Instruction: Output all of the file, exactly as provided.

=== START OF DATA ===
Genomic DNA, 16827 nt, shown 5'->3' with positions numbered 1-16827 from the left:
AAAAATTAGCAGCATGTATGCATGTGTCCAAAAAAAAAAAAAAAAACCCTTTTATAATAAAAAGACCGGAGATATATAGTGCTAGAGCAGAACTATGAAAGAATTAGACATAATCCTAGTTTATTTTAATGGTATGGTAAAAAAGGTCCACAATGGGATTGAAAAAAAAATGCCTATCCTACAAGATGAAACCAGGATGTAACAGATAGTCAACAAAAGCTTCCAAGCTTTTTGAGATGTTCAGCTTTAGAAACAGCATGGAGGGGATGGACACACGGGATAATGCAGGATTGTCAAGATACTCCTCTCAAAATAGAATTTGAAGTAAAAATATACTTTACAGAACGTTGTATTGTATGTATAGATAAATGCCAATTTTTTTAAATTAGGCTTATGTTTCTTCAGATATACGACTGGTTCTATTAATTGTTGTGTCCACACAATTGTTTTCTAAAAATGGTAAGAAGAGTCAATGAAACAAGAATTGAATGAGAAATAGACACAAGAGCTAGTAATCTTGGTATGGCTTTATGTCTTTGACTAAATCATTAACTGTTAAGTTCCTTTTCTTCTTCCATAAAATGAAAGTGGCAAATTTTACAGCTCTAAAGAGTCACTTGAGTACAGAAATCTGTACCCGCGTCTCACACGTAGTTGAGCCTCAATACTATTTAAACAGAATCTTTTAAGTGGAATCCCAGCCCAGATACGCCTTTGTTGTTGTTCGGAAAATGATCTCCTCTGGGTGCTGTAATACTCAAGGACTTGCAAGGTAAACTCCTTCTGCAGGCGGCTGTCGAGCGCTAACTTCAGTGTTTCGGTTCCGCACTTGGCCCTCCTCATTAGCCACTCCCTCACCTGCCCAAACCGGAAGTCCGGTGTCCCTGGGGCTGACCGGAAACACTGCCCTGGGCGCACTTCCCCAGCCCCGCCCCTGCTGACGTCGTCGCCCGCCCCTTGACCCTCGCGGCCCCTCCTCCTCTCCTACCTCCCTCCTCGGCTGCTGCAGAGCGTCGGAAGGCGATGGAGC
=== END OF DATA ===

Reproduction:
Genomic DNA, 16827 nt, shown 5'->3' with positions numbered 1-16827 from the left:
AAAAATTAGCAGCATGTATGCATGTGTCCAAAAAAAAAAAAAAAAACCCTTTTATAATAAAAAGACCGGAGATATATAGTGCTAGAGCAGAACTATGAAAGAATTAGACATAATCCTAGTTTATTTTAATGGTATGGTAAAAAAGGTCCACAATGGGATTGAAAAAAAAATGCCTATCCTACAAGATGAAACCAGGATGTAACAGATAGTCAACAAAAGCTTCCAAGCTTTTTGAGATGTTCAGCTTTAGAAACAGCATGGAGGGGATGGACACACGGGATAATGCAGGATTGTCAAGATACTCCTCTCAAAATAGAATTTGAAGTAAAAATATACTTTACAGAACGTTGTATTGTATGTATAGATAAATGCCAATTTTTTTAAATTAGGCTTATGTTTCTTCAGATATACGACTGGTTCTATTAATTGTTGTGTCCACACAATTGTTTTCTAAAAATGGTAAGAAGAGTCAATGAAACAAGAATTGAATGAGAAATAGACACAAGAGCTAGTAATCTTGGTATGGCTTTATGTCTTTGACTAAATCATTAACTGTTAAGTTCCTTTTCTTCTTCCATAAAATGAAAGTGGCAAATTTTACAGCTCTAAAGAGTCACTTGAGTACAGAAATCTGTACCCGCGTCTCACACGTAGTTGAGCCTCAATACTATTTAAACAGAATCTTTTAAGTGGAATCCCAGCCCAGATACGCCTTTGTTGTTGTTCGGAAAATGATCTCCTCTGGGTGCTGTAATACTCAAGGACTTGCAAGGTAAACTCCTTCTGCAGGCGGCTGTCGAGCGCTAACTTCAGTGTTTCGGTTCCGCACTTGGCCCTCCTCATTAGCCACTCCCTCACCTGCCCAAACCGGAAGTCCGGTGTCCCTGGGGCTGACCGGAAACACTGCCCTGGGCGCACTTCCCCAGCCCCGCCCCTGCTGACGTCGTCGCCCGCCCCTTGACCCTCGCGGCCCCTCCTCCTCTCCTACCTCCCTCCTCGGCTGCTGCAGAGCGTCGGAAGGCGATGGAGC